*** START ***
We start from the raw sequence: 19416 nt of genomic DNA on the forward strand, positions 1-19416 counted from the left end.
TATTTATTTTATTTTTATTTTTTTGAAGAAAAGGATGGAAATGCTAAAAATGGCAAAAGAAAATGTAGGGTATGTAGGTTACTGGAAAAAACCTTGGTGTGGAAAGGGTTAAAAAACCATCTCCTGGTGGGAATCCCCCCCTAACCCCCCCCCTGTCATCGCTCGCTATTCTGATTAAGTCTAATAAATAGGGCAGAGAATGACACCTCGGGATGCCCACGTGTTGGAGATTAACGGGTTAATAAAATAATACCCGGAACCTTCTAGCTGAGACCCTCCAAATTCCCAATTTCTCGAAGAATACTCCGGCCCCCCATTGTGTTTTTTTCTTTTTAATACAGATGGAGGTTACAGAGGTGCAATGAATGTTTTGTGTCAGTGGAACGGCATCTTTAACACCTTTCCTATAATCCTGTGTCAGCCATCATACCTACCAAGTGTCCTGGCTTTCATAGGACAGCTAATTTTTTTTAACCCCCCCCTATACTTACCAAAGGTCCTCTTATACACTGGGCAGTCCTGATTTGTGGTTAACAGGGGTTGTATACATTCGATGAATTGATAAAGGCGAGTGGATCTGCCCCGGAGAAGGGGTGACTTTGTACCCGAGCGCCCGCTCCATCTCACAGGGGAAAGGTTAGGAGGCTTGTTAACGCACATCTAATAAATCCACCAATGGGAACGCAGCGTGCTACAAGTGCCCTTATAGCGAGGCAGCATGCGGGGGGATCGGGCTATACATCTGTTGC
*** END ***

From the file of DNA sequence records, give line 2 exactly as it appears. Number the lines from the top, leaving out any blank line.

TATTTATTTTATTTTTATTTTTTTGAAGAAAAGGATGGAAATGCTAAAAATGGCAAAAGAAAATGTAGGGTATGTAGGTTACTGGAAAAAACCTTGGTGTGGAAAGGGTTAAAAAACCATCTCCTGGTGGGAATCCCCCCCTAACCCCCCCCCTGTCATCGCTCGCTATTCTGATTAAGTCTAATAAATAGGGCAGAGAATGACACCTCGGGATGCCCACGTGTTGGAGATTAACGGGTTAATAAAATAATACCCGGAACCTTCTAGCTGAGACCCTCCAAATTCCCAATTTCTCGAAGAATACTCCGGCCCCCCATTGTGTTTTTTTCTTTTTAATACAGATGGAGGTTACAGAGGTGCAATGAATGTTTTGTGTCAGTGGAACGGCATCTTTAACACCTTTCCTATAATCCTGTGTCAGCCATCATACCTACCAAGTGTCCTGGCTTTCATAGGACAGCTAATTTTTTTTAACCCCCCCCTATACTTACCAAAGGTCCTCTTATACACTGGGCAGTCCTGATTTGTGGTTAACAGGGGTTGTATACATTCGATGAATTGATAAAGGCGAGTGGATCTGCCCCGGAGAAGGGGTGACTTTGTACCCGAGCGCCCGCTCCATCTCACAGGGGAAAGGTTAGGAGGCTTGTTAACGCACATCTAATAAATCCACCAATGGGAACGCAGCGTGCTACAAGTGCCCTTATAGCGAGGCAGCATGCGGGGGGATCGGGCTATACATCTGTTGC